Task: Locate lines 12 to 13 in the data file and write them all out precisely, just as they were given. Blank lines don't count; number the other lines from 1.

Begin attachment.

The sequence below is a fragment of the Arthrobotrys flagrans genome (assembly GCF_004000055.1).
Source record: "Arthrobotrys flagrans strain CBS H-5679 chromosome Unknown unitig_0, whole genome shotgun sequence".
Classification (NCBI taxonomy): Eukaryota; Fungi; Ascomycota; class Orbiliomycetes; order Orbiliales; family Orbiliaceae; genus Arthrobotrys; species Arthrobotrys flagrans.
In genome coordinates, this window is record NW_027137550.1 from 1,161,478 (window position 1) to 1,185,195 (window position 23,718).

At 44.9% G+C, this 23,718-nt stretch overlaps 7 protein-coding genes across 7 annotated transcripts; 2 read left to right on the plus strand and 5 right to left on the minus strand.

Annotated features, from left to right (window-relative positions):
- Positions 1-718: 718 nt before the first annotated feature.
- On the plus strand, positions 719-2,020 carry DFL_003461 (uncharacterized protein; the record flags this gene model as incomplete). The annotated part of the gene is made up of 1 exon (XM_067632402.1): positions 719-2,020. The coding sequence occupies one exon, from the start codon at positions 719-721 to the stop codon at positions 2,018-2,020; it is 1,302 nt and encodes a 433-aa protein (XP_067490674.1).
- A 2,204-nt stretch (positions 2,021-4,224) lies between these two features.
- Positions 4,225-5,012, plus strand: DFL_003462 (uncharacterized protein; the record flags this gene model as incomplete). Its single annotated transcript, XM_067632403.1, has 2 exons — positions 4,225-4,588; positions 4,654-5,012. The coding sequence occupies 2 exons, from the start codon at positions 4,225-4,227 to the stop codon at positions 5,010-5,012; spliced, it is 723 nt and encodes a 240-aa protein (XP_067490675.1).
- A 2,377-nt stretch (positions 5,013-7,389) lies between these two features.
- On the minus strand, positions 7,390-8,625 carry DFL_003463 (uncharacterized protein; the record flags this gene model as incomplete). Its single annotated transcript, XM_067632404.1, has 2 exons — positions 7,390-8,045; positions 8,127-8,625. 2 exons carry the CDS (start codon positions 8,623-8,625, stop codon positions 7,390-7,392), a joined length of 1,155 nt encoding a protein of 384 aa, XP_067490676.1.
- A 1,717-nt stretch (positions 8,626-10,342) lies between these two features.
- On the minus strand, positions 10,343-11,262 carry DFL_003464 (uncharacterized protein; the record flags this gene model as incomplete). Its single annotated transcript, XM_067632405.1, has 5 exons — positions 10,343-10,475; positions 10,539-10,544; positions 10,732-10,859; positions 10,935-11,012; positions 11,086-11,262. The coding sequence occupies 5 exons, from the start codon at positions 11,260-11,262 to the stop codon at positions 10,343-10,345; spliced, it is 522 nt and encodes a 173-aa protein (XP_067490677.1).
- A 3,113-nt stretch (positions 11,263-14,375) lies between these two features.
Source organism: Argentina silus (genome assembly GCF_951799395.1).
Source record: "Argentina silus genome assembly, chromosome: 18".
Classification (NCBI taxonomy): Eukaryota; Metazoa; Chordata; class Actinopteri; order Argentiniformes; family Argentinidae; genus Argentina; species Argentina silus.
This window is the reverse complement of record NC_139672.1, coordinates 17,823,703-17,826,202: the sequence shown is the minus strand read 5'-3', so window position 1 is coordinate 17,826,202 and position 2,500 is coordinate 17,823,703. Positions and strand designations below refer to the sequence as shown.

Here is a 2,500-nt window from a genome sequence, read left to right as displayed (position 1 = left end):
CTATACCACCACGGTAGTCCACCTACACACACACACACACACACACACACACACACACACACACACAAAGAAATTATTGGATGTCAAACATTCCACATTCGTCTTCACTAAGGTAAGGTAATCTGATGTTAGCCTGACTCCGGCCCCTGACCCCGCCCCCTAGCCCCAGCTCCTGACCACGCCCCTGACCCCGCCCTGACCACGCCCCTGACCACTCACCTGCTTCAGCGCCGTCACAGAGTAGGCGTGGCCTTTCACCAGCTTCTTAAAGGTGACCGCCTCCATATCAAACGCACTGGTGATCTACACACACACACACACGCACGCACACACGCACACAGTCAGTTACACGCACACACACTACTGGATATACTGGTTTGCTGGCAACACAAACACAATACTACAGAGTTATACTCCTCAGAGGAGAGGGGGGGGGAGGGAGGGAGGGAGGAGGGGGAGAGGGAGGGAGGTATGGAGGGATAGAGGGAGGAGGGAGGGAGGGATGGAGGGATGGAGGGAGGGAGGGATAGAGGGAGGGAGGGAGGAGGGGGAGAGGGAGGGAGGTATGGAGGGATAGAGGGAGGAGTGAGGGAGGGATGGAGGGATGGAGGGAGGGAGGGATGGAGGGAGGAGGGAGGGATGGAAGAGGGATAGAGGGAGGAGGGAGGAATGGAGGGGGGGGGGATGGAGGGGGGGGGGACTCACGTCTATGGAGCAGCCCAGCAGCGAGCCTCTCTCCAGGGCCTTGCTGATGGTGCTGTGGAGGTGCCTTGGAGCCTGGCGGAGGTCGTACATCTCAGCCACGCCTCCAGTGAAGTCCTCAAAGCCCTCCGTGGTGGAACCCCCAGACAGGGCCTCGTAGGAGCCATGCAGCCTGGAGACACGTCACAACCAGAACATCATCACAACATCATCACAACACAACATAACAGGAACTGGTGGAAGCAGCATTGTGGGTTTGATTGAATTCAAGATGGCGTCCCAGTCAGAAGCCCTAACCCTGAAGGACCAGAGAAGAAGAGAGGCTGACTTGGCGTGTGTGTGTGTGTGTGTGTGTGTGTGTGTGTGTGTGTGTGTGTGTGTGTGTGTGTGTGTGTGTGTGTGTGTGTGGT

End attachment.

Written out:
- On the minus strand, positions 7,390-8,625 carry DFL_003463 (uncharacterized protein; the record flags this gene model as incomplete). Its single annotated transcript, XM_067632404.1, has 2 exons — positions 7,390-8,045; positions 8,127-8,625. 2 exons carry the CDS (start codon positions 8,623-8,625, stop codon positions 7,390-7,392), a joined length of 1,155 nt encoding a protein of 384 aa, XP_067490676.1.
- A 1,717-nt stretch (positions 8,626-10,342) lies between these two features.